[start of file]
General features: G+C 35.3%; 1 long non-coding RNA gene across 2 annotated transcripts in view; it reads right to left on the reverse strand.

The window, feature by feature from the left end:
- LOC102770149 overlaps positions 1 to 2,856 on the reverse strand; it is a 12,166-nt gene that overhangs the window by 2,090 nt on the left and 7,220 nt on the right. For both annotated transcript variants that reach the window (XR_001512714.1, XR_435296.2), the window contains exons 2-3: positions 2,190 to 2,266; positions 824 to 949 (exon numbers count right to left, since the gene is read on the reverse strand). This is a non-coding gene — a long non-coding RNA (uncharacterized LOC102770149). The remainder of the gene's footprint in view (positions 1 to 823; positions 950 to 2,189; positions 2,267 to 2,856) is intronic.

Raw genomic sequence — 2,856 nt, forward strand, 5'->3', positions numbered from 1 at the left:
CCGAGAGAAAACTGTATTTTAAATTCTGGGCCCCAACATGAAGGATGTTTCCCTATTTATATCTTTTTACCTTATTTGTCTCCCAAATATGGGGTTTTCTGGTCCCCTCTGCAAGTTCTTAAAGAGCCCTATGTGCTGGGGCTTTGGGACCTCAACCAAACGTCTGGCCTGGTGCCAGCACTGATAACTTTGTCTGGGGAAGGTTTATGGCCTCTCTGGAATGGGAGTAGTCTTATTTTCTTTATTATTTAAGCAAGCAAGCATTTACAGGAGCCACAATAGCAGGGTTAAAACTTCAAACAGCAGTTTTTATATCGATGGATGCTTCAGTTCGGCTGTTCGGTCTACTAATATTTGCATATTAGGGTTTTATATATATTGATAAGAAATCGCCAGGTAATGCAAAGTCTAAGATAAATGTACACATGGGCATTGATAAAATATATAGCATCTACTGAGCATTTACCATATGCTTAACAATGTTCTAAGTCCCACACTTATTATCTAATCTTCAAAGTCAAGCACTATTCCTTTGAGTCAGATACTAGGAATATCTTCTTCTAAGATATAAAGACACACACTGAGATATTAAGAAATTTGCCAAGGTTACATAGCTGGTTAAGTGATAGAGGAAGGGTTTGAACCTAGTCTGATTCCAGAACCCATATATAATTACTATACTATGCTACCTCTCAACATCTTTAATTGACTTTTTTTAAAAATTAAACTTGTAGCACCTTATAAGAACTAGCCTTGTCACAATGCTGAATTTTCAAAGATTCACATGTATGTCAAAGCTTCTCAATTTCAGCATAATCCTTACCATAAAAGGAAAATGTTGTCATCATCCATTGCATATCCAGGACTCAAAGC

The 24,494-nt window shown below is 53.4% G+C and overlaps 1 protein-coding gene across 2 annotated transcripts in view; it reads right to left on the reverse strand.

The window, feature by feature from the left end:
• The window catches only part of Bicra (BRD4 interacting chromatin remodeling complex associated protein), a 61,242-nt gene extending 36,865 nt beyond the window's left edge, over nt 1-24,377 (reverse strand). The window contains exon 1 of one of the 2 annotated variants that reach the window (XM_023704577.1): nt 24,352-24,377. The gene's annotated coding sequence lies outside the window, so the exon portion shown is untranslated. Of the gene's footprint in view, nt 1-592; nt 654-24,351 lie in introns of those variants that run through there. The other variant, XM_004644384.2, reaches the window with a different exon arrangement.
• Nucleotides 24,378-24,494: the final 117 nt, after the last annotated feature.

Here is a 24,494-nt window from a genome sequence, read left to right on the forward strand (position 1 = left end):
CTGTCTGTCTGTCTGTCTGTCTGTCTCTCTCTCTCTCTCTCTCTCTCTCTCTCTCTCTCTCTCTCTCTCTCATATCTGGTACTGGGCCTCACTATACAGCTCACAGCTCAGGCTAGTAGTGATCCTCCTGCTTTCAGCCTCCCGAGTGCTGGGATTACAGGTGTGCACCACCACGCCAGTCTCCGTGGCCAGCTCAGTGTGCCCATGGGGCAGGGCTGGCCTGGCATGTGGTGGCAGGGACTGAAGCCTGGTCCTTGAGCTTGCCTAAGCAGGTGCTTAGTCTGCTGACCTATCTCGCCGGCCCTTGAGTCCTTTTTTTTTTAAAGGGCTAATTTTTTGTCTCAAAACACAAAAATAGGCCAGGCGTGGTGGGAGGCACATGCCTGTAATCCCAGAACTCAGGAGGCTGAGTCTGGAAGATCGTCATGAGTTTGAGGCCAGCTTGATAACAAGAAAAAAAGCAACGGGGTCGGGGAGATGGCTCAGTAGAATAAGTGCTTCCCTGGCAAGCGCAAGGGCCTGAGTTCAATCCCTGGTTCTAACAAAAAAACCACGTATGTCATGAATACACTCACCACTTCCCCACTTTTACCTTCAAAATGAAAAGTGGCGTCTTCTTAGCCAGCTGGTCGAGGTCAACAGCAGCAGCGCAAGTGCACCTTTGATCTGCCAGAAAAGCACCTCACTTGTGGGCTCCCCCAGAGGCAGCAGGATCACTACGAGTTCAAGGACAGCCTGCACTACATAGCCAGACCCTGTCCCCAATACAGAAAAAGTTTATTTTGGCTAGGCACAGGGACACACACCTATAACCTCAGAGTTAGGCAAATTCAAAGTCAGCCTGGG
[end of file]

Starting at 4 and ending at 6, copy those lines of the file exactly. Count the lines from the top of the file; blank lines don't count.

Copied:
Raw genomic sequence — 2,856 nt, forward strand, 5'->3', positions numbered from 1 at the left:
CCGAGAGAAAACTGTATTTTAAATTCTGGGCCCCAACATGAAGGATGTTTCCCTATTTATATCTTTTTACCTTATTTGTCTCCCAAATATGGGGTTTTCTGGTCCCCTCTGCAAGTTCTTAAAGAGCCCTATGTGCTGGGGCTTTGGGACCTCAACCAAACGTCTGGCCTGGTGCCAGCACTGATAACTTTGTCTGGGGAAGGTTTATGGCCTCTCTGGAATGGGAGTAGTCTTATTTTCTTTATTATTTAAGCAAGCAAGCATTTACAGGAGCCACAATAGCAGGGTTAAAACTTCAAACAGCAGTTTTTATATCGATGGATGCTTCAGTTCGGCTGTTCGGTCTACTAATATTTGCATATTAGGGTTTTATATATATTGATAAGAAATCGCCAGGTAATGCAAAGTCTAAGATAAATGTACACATGGGCATTGATAAAATATATAGCATCTACTGAGCATTTACCATATGCTTAACAATGTTCTAAGTCCCACACTTATTATCTAATCTTCAAAGTCAAGCACTATTCCTTTGAGTCAGATACTAGGAATATCTTCTTCTAAGATATAAAGACACACACTGAGATATTAAGAAATTTGCCAAGGTTACATAGCTGGTTAAGTGATAGAGGAAGGGTTTGAACCTAGTCTGATTCCAGAACCCATATATAATTACTATACTATGCTACCTCTCAACATCTTTAATTGACTTTTTTTAAAAATTAAACTTGTAGCACCTTATAAGAACTAGCCTTGTCACAATGCTGAATTTTCAAAGATTCACATGTATGTCAAAGCTTCTCAATTTCAGCATAATCCTTACCATAAAAGGAAAATGTTGTCATCATCCATTGCATATCCAGGACTCAAAGC

The 24,494-nt window shown below is 53.4% G+C and overlaps 1 protein-coding gene across 2 annotated transcripts in view; it reads right to left on the reverse strand.